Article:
So far, with the building code, the code inspectors have issued four summons against Musser that are scheduled for a hearing in March in front of District Judge John Maggs in Mill Hall. Miceli said the code inspectors have recently filed four to five more that have yet to be scheduled.
On Musser’s side, he urged that the “rumors” going on are not true. He said there are no citations against him involved with $1,000 fines or anything along those lines, only several summons sent to him to appear before the magisterial court. Musser is pleading not guilty, according to the magistrate’s office.
The township voiced their frustration with Musser and his construction with his lack of plans, having seen no specs and having no FEMA to protect them. Since supervisors have not received anything about the construction, none of them have any idea what Musser has even done to the building.
“We don’t have anything!” expressed supervisor Stephen Tasselli. “We are doing everything humanely possible to ask Mr. Musser to provide the things that we need. There is a whole list of them. We haven’t had anything presented to us to approve.”
Of the few things submitted for construction, the Clinton County Conservation District reviewed plans that were submitted by Musser. However the plans were submitted before they were changed, according to Miceli.
Though the township needs the necessary permits for a legal and safe construction, Musser feels they are not needed.
“We don’t believe we need it (permits) but they think we do. It is what it is,” he said.
He added that they are not mad at the code inspectors or the township and is working with the code inspectors as of recently.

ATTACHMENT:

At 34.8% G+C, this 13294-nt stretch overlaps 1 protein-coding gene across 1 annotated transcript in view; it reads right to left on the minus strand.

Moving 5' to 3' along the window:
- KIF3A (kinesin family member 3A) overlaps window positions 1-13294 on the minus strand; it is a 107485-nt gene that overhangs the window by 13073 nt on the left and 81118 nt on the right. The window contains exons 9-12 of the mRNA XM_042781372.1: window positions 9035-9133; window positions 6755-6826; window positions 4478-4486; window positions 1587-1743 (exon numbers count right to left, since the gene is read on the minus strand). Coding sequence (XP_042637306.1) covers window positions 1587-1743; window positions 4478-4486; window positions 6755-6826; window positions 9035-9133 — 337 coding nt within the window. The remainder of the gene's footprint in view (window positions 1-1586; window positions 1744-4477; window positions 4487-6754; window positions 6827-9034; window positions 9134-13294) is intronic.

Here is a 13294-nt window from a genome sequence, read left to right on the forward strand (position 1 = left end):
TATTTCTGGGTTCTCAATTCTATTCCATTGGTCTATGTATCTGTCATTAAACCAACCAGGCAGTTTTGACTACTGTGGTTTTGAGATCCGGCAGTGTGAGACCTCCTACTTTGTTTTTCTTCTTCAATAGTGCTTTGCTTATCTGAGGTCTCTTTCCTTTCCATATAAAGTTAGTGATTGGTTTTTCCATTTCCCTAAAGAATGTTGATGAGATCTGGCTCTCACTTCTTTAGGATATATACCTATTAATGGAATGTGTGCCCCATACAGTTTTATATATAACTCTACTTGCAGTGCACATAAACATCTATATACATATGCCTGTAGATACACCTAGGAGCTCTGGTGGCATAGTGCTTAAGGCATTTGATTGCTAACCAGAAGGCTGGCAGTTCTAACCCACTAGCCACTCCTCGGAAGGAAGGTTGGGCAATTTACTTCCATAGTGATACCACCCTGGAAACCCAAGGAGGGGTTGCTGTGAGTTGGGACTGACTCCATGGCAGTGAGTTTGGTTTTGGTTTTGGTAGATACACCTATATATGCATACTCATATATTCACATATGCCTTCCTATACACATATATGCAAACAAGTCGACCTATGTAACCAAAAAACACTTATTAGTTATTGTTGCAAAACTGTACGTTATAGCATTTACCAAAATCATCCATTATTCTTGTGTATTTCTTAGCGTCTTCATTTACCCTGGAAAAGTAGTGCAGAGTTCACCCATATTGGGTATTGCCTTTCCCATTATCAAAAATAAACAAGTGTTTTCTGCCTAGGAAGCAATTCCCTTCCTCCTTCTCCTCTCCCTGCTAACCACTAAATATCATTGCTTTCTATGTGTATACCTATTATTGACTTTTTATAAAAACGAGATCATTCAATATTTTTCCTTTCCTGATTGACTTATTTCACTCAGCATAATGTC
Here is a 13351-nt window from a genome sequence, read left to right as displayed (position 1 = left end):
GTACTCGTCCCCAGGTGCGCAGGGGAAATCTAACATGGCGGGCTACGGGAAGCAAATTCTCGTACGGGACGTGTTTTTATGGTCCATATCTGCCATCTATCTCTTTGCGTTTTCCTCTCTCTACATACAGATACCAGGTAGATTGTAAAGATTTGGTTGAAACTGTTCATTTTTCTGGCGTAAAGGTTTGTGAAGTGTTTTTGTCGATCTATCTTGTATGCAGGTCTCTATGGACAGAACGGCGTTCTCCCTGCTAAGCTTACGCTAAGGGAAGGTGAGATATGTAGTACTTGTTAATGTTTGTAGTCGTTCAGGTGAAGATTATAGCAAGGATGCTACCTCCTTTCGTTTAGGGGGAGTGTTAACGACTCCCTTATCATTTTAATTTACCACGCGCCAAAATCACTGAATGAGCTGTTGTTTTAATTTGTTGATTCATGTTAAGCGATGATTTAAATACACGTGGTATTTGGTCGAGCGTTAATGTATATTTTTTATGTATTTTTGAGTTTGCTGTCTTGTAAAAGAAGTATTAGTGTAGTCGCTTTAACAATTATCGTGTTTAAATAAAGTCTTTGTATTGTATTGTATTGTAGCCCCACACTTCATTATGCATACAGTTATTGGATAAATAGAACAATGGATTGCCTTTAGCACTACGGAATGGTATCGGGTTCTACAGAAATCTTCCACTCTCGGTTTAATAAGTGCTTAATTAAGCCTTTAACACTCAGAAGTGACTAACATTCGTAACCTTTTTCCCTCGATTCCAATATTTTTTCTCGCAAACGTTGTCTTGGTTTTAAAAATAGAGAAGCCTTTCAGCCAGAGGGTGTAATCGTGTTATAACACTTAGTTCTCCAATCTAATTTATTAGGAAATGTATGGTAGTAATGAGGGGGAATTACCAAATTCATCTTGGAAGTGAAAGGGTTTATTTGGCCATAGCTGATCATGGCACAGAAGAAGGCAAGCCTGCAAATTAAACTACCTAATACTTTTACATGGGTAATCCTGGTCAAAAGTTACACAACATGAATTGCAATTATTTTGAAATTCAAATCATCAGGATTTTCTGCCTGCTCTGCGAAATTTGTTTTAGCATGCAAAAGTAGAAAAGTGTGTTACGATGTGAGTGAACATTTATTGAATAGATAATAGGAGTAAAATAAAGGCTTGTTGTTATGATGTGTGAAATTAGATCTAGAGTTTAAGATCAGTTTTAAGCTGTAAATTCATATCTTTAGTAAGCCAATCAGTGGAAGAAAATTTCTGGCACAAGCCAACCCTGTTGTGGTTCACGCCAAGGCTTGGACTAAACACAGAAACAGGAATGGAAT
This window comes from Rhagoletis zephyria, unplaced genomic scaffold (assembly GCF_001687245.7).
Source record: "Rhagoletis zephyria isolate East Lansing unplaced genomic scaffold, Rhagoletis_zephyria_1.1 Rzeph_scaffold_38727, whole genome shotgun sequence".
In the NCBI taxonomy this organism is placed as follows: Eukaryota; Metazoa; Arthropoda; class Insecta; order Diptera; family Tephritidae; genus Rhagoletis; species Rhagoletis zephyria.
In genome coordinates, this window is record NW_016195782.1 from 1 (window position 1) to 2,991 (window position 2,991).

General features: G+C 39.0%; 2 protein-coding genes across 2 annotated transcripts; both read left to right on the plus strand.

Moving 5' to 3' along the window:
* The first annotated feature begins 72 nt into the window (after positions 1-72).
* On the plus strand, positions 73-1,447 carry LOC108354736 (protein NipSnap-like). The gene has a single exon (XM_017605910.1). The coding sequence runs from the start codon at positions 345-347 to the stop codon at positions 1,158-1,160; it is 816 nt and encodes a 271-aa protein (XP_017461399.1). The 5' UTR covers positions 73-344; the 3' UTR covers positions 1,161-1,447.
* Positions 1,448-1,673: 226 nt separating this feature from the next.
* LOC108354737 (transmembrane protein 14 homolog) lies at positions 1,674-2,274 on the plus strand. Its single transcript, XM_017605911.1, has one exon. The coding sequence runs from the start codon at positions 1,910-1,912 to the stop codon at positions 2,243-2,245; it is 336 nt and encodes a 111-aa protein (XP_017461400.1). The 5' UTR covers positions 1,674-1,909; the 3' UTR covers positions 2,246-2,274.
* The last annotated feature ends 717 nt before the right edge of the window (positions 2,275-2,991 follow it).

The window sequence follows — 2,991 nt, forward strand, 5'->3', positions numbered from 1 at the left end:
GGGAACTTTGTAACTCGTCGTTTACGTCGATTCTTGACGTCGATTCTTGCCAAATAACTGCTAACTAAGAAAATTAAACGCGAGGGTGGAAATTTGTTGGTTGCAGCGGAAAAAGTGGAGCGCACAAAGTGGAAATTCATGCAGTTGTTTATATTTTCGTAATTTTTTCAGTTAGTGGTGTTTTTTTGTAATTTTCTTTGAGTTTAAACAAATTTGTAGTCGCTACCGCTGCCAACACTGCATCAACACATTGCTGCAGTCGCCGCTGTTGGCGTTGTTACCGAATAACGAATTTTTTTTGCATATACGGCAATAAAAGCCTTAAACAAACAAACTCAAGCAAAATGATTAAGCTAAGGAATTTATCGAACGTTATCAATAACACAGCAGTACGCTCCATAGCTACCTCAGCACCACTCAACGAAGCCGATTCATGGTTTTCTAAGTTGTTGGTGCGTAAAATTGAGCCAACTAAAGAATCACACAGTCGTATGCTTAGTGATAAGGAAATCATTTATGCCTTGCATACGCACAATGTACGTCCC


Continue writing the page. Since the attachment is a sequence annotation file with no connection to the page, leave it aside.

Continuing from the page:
According to Miceli, in the legal process Musser lacks land development permits to allow construction. The first step to approval is submitting plans for development, he said.
Once those plans are approved, then you are allowed to build in stages, he continued. At each stage, the constructor must get inspections done.
“If the applicant submits plans, plans are approved, builds the building in accordance with the plans then the code officer will issue a building permit and will issue an occupancy permit at the end of the process. This board (supervisor) doesn’t issue the occupancy permit,” said Miceli. “There are other things that Mr. Musser has applied for that were brought up at the planning commission last week … that was a sub-division that he thinks he needs and also a land development that he needs. Those ultimately will be what this board has to approve once they go through the planning process.”
Despite what Musser told The Express, the township and Miceli say otherwise.
“There haven’t been any inspections done because there hasn’t been any plans submitted and approved yet,” said Miceli. “I think they’re (code inspections) working on that.”
Tasselli added that sooner or later, Musser would have to comply and show somebody a plan in order to get a permit to occupy.
The township is not liable if a person is breaking the law, said Miceli. If Musser puts people in the building without an occupancy permit, it could lead to him going to jail, he added.
“Musser’s own attorneys have said they were trying to get him to stop,” Miceli said.
There are No Trespassing signs up at the site.
Tasselli, in the end, urged residents and people outside of the township to voice their concerns on the illegal construction being conducted.
“We are all on the same page here 100 percent,” he said. He added the township is in full support of the residents concern with the Lock Haven Motel construction.